As well as writing fiction, you have written critical works on Charles Bukowski and Richard Brautigan.  What is it about those authors that made you decide to write about them?

I did a Masters degree in twentieth century literature and part of the course was a dissertation on any writer we wanted to cover. I couldn’t really think of anyone I would be able to write 20,000 to 30,000 words on. So I was poking around Waterstones and they had a section at the time for ‘Cult Fiction’. I’m always drawn to things that proclaim themselves to be cult, just because from experience I tend to like these things more than mainstream work. So I picked up Notes of a Dirty Old Man by Bukowski and just from reading the first couple of pages I was hooked. I think it’s just his deadpan style which is punctuated with moments of wistful beauty, and his unapologetic stoicism – those things struck a chord with me. He became my dissertation subject because I just found so much in his work that I had an opinion on and could commit to paper.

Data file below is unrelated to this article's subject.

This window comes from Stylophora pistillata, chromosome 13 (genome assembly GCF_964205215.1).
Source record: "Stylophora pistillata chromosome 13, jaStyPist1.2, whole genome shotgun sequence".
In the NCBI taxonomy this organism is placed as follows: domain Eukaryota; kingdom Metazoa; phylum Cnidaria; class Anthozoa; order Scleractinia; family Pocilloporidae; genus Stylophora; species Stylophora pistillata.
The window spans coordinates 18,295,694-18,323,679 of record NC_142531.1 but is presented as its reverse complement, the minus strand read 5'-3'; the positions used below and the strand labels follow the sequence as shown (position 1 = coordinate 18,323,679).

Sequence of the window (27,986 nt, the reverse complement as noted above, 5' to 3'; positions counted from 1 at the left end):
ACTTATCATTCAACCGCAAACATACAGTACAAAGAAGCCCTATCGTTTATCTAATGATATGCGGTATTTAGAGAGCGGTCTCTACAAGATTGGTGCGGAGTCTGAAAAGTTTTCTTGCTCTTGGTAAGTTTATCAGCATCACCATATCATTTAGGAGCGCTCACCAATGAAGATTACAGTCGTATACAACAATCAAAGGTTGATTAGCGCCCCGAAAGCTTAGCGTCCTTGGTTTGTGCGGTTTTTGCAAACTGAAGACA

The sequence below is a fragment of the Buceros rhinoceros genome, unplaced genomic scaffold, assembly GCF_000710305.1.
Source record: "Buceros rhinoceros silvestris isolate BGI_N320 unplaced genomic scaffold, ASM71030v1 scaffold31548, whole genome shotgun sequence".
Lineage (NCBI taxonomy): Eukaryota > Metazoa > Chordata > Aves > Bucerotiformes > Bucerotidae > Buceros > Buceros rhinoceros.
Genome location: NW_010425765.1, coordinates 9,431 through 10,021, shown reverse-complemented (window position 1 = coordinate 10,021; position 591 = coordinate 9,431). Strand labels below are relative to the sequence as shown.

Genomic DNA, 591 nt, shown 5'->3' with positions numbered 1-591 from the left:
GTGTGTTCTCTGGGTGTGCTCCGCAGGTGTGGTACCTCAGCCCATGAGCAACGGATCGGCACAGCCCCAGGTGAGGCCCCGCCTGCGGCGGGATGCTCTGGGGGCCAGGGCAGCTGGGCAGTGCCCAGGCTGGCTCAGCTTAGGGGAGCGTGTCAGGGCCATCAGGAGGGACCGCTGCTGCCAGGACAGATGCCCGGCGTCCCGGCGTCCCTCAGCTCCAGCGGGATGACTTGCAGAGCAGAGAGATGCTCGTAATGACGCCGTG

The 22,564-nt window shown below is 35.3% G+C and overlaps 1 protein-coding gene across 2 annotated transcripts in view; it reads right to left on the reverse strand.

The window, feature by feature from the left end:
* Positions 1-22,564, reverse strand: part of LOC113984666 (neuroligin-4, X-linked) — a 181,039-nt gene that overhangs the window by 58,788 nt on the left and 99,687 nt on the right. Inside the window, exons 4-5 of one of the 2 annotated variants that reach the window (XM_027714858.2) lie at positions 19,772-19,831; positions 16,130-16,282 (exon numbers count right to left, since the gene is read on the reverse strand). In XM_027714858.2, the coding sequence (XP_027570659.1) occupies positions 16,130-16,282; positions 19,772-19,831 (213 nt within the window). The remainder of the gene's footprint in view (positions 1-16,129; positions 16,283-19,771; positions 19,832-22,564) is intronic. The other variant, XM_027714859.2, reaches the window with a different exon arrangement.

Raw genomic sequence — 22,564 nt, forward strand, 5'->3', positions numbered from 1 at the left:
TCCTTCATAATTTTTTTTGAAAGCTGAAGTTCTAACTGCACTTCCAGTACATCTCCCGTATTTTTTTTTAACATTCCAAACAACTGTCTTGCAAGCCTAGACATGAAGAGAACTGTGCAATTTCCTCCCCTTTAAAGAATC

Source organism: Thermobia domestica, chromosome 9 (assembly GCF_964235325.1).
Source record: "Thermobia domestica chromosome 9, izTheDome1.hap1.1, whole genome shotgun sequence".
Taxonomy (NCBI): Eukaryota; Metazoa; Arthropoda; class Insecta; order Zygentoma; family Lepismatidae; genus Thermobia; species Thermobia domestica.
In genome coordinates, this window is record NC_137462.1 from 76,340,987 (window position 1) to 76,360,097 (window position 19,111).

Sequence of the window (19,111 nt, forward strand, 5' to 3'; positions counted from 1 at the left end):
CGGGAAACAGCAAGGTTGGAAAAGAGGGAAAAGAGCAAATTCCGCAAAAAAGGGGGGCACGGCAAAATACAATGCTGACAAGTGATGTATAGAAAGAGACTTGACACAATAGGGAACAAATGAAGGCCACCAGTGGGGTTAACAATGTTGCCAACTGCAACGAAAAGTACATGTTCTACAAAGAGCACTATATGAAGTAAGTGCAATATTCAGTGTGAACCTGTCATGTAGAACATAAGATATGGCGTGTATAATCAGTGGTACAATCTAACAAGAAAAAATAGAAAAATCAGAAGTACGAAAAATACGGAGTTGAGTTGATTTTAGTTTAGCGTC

I discovered Brautigan in a similar way. I was in London for a meeting and I was reading A Clockwork Orange on the train. I finished it much more quickly than I expected and was left without anything to read on the way back. So again, I went into Waterstones and made a beeline for the ‘Cult Fiction’ section. I found A Confederate General from Big Sur and loved it. It reminded me of the Beats but with just enough of a postmodernist slant to make it quirky and funny and interesting. I love his insane use of imagery which seems so outlandish it shouldn’t work, and yet it does. His minimalism in particular was a huge influence on me. What blew me away though is this technique he uses of turning a metaphor into a literal descriptive. I’ve read all his work and some of it is incredible, and some of it actually isn’t very good in my opinion, but again, even in those inferior books there is so much going on that I found myself thinking I would probably never run out of things to say about him.